As Labor Day passes, campaigns typically kick into high gear. After a series of legislative successes, Democrats are able to cite progress to help issues that Republicans have been using for reasons they should be elected. Many of them voted against bills passed. The economy is one of the few issues Republicans generally address.

Another top issue for Americans in the most recent surveys is "crime," which Republican candidates are using to promote the need for more police. Drilling down into the data, however, "crime" isn't what Republican candidates seem to think it is. Americans aren't scared of "the caravans" Fox News reports are coming just before the elections. The Aug. 2022 Ipsos poll showed that gun violence is the piece of the concern about crime that isn't being addressed by the GOP candidates.

64 percent of Republicans consider "crime" to be a problem, not including gun violence. That doesn't include 29 percent of Republicans who believe the "crime" that is a problem involves guns. This is in stark contrast to 79 percent of Democrats who see the crime problem to be related to gun violence. Independents similarly agree that guns are at fault for the crime problem, to the tune of 56 percent. Just 35 percent of Americans see non-gun-related crime to be the problem.

Americans continue to support stricter gun safety measures, but Republican candidates refuse to concede to assault weapons bans, stricter background checks and related issues. Campaigning on crime without addressing guns isn't going to help Republicans win over Independent voters — but their dedication to the gun industry puts them in a difficult position.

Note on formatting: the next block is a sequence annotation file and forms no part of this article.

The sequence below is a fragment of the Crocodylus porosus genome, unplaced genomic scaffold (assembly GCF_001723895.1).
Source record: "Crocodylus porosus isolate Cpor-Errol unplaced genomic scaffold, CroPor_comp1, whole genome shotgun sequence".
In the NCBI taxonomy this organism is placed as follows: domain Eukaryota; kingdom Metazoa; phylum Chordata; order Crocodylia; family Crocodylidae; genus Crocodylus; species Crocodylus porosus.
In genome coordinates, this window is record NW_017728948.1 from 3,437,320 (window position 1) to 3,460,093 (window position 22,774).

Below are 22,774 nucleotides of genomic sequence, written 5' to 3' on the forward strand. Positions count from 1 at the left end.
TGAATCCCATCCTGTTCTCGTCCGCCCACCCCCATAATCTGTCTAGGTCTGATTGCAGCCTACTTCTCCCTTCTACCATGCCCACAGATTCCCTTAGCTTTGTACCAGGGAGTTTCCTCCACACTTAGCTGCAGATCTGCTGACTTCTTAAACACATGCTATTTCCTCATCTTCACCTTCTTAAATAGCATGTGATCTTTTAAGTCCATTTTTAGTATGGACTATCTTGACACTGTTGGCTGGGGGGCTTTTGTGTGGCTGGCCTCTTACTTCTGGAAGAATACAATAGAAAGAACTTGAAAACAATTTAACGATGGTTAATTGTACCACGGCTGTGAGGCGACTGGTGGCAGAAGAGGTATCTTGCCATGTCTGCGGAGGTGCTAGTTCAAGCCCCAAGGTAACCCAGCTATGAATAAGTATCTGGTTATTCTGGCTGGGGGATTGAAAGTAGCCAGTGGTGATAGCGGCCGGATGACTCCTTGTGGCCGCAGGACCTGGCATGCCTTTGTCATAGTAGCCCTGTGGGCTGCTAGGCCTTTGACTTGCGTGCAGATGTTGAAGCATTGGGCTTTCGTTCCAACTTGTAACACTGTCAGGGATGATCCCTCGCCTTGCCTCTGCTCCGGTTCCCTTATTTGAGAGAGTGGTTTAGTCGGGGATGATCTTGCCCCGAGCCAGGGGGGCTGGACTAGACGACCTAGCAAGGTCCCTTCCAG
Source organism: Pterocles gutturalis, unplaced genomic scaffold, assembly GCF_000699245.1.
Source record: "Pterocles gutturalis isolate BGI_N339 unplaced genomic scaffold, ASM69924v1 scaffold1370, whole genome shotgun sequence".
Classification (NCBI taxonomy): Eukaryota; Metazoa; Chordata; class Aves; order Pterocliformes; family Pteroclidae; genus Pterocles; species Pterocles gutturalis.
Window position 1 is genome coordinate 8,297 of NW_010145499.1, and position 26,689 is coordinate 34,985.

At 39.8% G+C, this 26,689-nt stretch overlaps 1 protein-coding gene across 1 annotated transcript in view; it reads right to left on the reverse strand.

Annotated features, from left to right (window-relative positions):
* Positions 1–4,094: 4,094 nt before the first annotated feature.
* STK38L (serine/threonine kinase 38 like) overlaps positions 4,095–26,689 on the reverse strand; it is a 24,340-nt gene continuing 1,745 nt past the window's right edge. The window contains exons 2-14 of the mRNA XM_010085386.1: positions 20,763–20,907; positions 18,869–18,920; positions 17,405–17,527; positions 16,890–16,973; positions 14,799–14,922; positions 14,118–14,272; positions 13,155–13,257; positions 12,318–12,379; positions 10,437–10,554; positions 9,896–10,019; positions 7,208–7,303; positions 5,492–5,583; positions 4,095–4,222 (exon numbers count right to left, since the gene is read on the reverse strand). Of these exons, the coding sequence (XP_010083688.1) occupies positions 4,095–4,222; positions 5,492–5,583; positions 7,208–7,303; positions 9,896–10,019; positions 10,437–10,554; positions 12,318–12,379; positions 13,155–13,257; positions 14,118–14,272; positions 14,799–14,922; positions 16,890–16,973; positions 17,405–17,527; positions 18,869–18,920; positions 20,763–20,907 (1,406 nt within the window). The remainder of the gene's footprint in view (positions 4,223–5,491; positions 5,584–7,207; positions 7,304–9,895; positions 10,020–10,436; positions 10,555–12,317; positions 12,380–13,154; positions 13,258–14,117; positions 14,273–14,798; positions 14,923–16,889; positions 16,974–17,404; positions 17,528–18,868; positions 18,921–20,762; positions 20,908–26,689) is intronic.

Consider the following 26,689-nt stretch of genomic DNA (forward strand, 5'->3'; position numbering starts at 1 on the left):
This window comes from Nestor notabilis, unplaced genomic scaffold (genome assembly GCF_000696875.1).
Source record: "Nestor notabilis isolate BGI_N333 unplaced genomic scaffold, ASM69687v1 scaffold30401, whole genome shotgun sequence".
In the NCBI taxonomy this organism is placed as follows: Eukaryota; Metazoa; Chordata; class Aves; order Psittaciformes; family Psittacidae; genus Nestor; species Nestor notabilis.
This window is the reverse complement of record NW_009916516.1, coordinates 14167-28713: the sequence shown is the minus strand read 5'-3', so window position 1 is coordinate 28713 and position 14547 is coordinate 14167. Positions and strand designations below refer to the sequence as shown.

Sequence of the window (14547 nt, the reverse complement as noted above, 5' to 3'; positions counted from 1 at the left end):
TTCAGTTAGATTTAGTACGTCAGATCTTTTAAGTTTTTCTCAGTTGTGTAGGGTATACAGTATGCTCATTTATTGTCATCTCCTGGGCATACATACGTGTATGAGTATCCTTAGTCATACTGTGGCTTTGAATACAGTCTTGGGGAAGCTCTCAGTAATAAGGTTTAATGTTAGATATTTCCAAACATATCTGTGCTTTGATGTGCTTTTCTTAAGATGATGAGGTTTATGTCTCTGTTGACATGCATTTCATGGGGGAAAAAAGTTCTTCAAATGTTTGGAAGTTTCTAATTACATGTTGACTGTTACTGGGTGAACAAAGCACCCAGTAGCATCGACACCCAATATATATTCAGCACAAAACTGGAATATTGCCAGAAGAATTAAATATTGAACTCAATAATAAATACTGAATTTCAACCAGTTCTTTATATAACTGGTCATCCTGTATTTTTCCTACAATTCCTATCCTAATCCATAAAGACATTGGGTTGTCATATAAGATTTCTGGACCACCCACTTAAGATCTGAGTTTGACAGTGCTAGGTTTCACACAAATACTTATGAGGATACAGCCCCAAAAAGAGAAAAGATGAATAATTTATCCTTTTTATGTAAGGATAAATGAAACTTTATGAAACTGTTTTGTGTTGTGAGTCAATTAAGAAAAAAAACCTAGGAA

Republicans are also running up against a world in which their promotion of police and chants of "Blue Lives Matter" are fading away, thanks to both the Jan. 6 Capitol attack and the search warrant being executed at Donald Trump's resort in Palm Beach, Florida.

Trump has spent the past month railing against the FBI and the Trump Republicans have dutifully followed suit calling for the elimination of the FBI. Republicans spent much of 2020 saying that Democrats wanted to "defund the police," only to now be advocating defunding the police. Trump-promoted candidates are also stuck between defending his supporters who rioted against Congress on Jan. 6 and the police they beat and attacked.

The other top issues for Americans are the environment, civil rights, democracy, political extremism and voting rights — which are all issues where Republicans fall far outside the mainstream.

So, while abortion is certainly one of the top issues in 2022, it remains one of many issues where Republicans are simply too far right of the American people.